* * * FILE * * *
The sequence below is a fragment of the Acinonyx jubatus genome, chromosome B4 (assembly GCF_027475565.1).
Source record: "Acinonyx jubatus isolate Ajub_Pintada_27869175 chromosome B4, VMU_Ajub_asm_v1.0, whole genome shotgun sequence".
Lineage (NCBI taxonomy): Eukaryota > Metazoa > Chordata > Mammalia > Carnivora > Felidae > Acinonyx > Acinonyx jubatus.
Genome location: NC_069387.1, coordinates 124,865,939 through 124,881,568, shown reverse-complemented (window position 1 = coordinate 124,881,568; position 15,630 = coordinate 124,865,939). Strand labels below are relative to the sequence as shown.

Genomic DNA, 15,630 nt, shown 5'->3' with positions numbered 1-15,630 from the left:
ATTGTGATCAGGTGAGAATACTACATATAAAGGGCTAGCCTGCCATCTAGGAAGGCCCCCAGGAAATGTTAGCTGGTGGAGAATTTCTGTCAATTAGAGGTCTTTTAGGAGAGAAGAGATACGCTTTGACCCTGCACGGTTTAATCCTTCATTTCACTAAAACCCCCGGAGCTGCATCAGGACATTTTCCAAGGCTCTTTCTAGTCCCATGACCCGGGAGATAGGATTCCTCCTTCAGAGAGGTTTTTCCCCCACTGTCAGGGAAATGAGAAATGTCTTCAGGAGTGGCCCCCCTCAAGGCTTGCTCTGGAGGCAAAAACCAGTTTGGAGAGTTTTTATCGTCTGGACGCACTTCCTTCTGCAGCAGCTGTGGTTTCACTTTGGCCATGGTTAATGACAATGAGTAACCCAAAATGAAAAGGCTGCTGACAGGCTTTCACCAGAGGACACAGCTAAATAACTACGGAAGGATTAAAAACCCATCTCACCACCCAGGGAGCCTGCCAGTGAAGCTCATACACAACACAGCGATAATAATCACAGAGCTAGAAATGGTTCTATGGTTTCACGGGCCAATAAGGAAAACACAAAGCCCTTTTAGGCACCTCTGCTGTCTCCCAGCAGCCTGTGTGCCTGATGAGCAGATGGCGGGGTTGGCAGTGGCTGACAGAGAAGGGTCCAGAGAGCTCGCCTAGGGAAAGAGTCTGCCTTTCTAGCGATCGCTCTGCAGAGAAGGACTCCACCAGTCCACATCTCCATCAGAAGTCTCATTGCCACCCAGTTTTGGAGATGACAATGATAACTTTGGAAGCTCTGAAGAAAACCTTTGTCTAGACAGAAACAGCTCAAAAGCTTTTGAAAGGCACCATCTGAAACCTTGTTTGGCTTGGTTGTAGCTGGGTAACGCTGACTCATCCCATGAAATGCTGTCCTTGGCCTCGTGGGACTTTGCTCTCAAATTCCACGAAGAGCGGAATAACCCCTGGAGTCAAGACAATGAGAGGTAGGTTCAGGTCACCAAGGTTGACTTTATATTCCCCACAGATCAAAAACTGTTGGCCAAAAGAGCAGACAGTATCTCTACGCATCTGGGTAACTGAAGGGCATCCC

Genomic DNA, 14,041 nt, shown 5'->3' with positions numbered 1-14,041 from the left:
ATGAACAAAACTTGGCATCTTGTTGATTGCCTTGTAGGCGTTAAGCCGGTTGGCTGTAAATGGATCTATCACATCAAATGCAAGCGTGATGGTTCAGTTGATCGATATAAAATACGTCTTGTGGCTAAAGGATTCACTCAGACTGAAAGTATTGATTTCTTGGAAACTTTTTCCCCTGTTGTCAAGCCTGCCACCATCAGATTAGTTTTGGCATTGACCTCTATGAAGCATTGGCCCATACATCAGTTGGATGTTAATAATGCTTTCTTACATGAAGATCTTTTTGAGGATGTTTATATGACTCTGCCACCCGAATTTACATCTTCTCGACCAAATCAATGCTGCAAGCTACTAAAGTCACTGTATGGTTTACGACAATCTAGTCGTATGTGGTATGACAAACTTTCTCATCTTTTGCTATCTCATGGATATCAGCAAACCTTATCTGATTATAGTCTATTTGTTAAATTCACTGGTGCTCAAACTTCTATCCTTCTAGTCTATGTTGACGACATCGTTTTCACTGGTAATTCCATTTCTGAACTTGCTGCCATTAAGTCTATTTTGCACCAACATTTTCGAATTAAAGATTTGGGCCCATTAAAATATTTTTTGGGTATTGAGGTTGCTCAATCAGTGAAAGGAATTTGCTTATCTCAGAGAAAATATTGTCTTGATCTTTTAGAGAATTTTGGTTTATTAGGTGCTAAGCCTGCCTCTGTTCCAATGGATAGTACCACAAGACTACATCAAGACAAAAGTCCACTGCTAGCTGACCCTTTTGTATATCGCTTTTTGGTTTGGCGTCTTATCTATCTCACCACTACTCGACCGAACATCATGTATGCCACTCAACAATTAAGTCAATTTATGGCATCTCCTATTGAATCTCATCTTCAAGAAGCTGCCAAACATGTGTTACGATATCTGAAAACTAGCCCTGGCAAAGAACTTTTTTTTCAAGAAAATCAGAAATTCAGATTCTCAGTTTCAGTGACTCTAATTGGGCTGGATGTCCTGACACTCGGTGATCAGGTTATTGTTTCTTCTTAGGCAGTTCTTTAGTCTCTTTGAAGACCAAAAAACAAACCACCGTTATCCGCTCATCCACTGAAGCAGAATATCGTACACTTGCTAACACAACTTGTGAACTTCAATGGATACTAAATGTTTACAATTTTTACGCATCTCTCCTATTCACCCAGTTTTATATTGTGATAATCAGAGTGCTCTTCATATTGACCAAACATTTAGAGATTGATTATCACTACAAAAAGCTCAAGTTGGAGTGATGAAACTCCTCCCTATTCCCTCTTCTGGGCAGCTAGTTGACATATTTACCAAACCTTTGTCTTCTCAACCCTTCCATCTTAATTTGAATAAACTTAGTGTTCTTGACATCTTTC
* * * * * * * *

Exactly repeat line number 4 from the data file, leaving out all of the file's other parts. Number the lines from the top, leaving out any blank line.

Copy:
Genome location: NC_069387.1, coordinates 124,865,939 through 124,881,568, shown reverse-complemented (window position 1 = coordinate 124,881,568; position 15,630 = coordinate 124,865,939). Strand labels below are relative to the sequence as shown.